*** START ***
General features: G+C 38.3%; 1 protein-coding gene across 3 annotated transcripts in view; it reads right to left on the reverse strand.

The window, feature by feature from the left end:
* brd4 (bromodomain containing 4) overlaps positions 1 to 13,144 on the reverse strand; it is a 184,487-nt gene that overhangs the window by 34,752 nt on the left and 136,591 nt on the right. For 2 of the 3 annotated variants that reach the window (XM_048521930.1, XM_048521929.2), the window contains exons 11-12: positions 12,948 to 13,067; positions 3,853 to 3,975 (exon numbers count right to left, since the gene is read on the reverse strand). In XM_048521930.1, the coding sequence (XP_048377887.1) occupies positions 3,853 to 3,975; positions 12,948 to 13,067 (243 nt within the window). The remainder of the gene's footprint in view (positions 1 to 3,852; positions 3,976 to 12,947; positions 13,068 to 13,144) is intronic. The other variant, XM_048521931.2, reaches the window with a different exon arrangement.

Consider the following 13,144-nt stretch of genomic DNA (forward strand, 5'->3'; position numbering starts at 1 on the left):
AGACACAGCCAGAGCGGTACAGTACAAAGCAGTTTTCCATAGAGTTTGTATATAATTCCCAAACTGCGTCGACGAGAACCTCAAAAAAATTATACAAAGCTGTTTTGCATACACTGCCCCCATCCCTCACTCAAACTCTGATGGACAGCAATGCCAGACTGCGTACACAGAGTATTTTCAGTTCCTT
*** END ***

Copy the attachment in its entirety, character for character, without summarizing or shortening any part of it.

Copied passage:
General features: G+C 38.3%; 1 protein-coding gene across 3 annotated transcripts in view; it reads right to left on the reverse strand.

The window, feature by feature from the left end:
* brd4 (bromodomain containing 4) overlaps positions 1 to 13,144 on the reverse strand; it is a 184,487-nt gene that overhangs the window by 34,752 nt on the left and 136,591 nt on the right. For 2 of the 3 annotated variants that reach the window (XM_048521930.1, XM_048521929.2), the window contains exons 11-12: positions 12,948 to 13,067; positions 3,853 to 3,975 (exon numbers count right to left, since the gene is read on the reverse strand). In XM_048521930.1, the coding sequence (XP_048377887.1) occupies positions 3,853 to 3,975; positions 12,948 to 13,067 (243 nt within the window). The remainder of the gene's footprint in view (positions 1 to 3,852; positions 3,976 to 12,947; positions 13,068 to 13,144) is intronic. The other variant, XM_048521931.2, reaches the window with a different exon arrangement.

Consider the following 13,144-nt stretch of genomic DNA (forward strand, 5'->3'; position numbering starts at 1 on the left):
AGACACAGCCAGAGCGGTACAGTACAAAGCAGTTTTCCATAGAGTTTGTATATAATTCCCAAACTGCGTCGACGAGAACCTCAAAAAAATTATACAAAGCTGTTTTGCATACACTGCCCCCATCCCTCACTCAAACTCTGATGGACAGCAATGCCAGACTGCGTACACAGAGTATTTTCAGTTCCTT